Of all the years that I've tended bar, I've made the same 30 drinks over and over and over. When popular drinks are going around it's easy to just add them to your memory bank. Learn the drinks all bartenders should know here.

Wait 'til you get to do the fun stuff that you don't learn in a bartender school, like carrying cases and cases of beer to stock, changing a keg when your slammed, stay after closing
for an hour or more just cleaning, then going home smelling like a brewery. Also, throughout the night be ready to remember 10 things at all times, count correct change, ID people, keep tabs straight, wait on servers as well, and if you don't have a barback you better get all those glasses washed, constantly clean the bar top, open wine bottles, refill mixers as you go, deal with many personality types, and on and on and on. Oh, don't forget to smile during all this.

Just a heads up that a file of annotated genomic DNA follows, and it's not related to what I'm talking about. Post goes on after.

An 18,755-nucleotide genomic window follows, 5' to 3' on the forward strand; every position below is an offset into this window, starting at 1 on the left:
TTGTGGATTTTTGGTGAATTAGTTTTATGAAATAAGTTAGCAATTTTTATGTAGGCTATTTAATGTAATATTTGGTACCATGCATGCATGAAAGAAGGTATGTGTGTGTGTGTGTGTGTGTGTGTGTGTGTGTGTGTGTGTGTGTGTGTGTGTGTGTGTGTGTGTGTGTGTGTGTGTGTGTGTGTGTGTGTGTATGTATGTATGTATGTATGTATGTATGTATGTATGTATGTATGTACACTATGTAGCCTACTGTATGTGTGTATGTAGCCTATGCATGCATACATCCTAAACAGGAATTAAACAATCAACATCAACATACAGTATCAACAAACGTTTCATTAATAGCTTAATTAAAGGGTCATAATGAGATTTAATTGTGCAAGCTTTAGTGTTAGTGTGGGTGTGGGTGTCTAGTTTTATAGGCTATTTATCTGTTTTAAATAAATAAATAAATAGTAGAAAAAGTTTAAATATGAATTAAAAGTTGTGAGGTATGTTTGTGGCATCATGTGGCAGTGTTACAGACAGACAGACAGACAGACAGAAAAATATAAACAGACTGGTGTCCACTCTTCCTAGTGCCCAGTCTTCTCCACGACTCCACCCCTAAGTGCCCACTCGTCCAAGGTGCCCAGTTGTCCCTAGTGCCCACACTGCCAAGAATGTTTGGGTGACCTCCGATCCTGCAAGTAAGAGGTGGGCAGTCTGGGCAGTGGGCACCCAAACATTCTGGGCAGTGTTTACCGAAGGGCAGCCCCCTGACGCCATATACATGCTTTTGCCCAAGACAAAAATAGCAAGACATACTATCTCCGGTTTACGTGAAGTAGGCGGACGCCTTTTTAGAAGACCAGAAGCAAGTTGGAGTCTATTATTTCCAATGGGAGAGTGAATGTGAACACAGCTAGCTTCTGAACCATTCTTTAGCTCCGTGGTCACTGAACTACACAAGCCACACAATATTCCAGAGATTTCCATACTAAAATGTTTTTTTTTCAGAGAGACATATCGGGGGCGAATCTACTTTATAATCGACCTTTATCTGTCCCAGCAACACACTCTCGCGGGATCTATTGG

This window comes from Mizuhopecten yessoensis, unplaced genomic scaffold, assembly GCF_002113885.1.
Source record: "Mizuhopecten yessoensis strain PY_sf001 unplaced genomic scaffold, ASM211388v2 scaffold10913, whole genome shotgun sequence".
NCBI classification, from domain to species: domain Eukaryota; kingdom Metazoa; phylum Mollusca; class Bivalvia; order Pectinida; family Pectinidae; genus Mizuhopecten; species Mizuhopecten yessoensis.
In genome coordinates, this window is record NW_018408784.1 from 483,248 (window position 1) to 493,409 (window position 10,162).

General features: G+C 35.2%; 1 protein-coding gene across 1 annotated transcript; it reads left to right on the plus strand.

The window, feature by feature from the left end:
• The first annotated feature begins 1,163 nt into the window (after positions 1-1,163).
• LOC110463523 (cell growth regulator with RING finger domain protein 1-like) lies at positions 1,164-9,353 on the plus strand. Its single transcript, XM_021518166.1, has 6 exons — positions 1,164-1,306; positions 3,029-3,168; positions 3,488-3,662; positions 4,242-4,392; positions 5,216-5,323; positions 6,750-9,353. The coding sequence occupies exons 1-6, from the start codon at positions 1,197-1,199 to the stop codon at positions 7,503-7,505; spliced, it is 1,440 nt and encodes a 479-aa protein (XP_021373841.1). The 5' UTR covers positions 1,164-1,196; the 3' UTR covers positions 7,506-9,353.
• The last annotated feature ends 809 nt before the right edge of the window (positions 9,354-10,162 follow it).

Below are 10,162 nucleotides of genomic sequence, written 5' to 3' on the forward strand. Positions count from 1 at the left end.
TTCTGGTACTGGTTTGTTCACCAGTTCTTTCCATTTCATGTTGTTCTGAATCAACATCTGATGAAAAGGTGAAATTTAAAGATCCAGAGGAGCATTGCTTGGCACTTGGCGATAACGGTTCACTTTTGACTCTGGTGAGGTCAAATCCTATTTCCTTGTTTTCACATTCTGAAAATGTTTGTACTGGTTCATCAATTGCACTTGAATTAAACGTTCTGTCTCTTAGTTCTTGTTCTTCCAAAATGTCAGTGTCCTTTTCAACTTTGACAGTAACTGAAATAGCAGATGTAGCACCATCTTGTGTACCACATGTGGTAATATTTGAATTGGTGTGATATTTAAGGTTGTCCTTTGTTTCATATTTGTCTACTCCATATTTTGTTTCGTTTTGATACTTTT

Bartender License

You don’t need a license, certificate, or any paper to tend bar. Nurses, Doctors, and Architects need a license. Bartending is a blue-collar profession and even uses the basic application you filled out when applying for your first job at 16. However, some states and some establishments say that you have to be certified before you can work as a bartender. This is only about a food & beverage class you and everyone else in the F&B business must take. In these classes you learn basics like proper storage of food, safety, accepted forms of ID's etc. The reason establishment’s make you take the classes is because they get a break on insurance. Sometimes you will have to pay for the class. The most popular nationwide program is TIPS .



1. Good personality
2. Good grooming and nice looks
3. Great memory
4. Knowledge of liquor, beer, wines, cocktails, and local area
5. Good money handling skills and average math skills
6. Responsible and dependable team player.